The Government also provides support to the Friendly Nation Initiative, a business-led strategy that seeks to increase employment, mentoring, training and internship opportunities for refugees and humanitarian migrants.

We have partnered with the Australian Institute of Company Directors' to provide 55 full fee scholarships to aspiring female directors from culturally and linguistically diverse, and Aboriginal and Torres Strait Islander backgrounds to attend their highly regarded Company Directors or Foundations of Directorship programs. 

The Government is investing $5.7 million in 30 new National Community Hubs. The Hubs provide a place for local residents, businesses and community services to help newly-arrived migrants and refugees forge connections and access support services.

Supported by the Australian Government, the Australian Multicultural Council has commissioned the Australian Institute of Family Studies to undertake the research project Empowering Migrant and Refugee Women to identify good practice services and/or programs and gaps in service and/or program delivery.

The Third Action Plan 2016–2019 of the National Plan to Reduce Violence against Women and their Children 2010–2022 (the National Plan) expands the trial of an intensive, recovery-focused support program for women from culturally and linguistically diverse backgrounds who have experienced violence to help them to improve life skills and employment prospects.

Key Actions 2017-18

  • Deliver the Career Pathways Pilot for Humanitarian Entrants targeting newly arrived humanitarian entrants with vocational level English language proficiency and skills or qualifications gained overseas, to improve career pathways into similar jobs in Australia.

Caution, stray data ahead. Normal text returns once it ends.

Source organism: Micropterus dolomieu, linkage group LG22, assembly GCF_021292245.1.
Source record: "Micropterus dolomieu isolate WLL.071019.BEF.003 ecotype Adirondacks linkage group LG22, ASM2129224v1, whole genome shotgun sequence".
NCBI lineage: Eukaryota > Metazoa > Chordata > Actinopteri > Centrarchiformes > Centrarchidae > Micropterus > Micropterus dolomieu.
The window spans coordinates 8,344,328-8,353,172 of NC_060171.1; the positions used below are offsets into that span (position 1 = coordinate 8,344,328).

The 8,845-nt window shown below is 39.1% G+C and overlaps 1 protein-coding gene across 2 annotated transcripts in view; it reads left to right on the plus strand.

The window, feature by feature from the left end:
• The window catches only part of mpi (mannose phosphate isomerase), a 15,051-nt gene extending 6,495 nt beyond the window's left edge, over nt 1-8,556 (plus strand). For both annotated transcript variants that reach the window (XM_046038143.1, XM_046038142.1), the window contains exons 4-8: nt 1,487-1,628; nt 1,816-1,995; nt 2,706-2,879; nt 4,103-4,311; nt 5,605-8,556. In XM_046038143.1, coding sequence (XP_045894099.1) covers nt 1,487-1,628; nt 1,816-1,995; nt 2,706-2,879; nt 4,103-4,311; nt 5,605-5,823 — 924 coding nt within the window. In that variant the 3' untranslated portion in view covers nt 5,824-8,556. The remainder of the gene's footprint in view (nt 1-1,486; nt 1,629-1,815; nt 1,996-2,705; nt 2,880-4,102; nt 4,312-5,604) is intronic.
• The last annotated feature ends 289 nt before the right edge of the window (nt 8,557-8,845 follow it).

• Invest, from 1 July 2018, $263 million over four years to expand the ParentsNext program. This expansion will assist parents of young children, who may be at risk of long-term welfare dependency, to plan and prepare for employment by the time their children are at school.
  • Fund through the new Launch into Work program, pre-employment partnerships that provide training, mentoring and work experience to assist job seekers to become work ready. Projects are flexible and will be designed to meet the specific needs of culturally and linguistically diverse women.
  • As of April 2017, refugees will also be eligible to participate in Youth Jobs PaTH which will provide job seekers with employability skills training and internships to give them the work experience they need to find work.
  • Continue to provide information about the value of fostering a diverse workplace can be found in various Government publications, such as the Connections booklet for employers considering recruiting someone with a migrant or refugee background.
  1. AMES Australia (2016) Hidden Assets: Partner-migration, skilled women and the Australian workforce https://www.ames.net.au/files/file/Research/AMES%20Australia%20Hidden%20Assets_Partner%20Migration.pdf [accessed 18 April 2017]
  2. Refugee Council of Australia (2010) What works: employment strategies for refugees and humanitarian entrants http://www.refugeecouncil.org.au/r/rpt/2010-Employment.pdf [accessed 18 April 2017]
  3. FECCA Fact Sheet: Employment Issues Facing CALD Communities http://www.fecca.org.au/images/stories/pdfs/employment-fact-sheet.pdf [accessed 10 April 2017]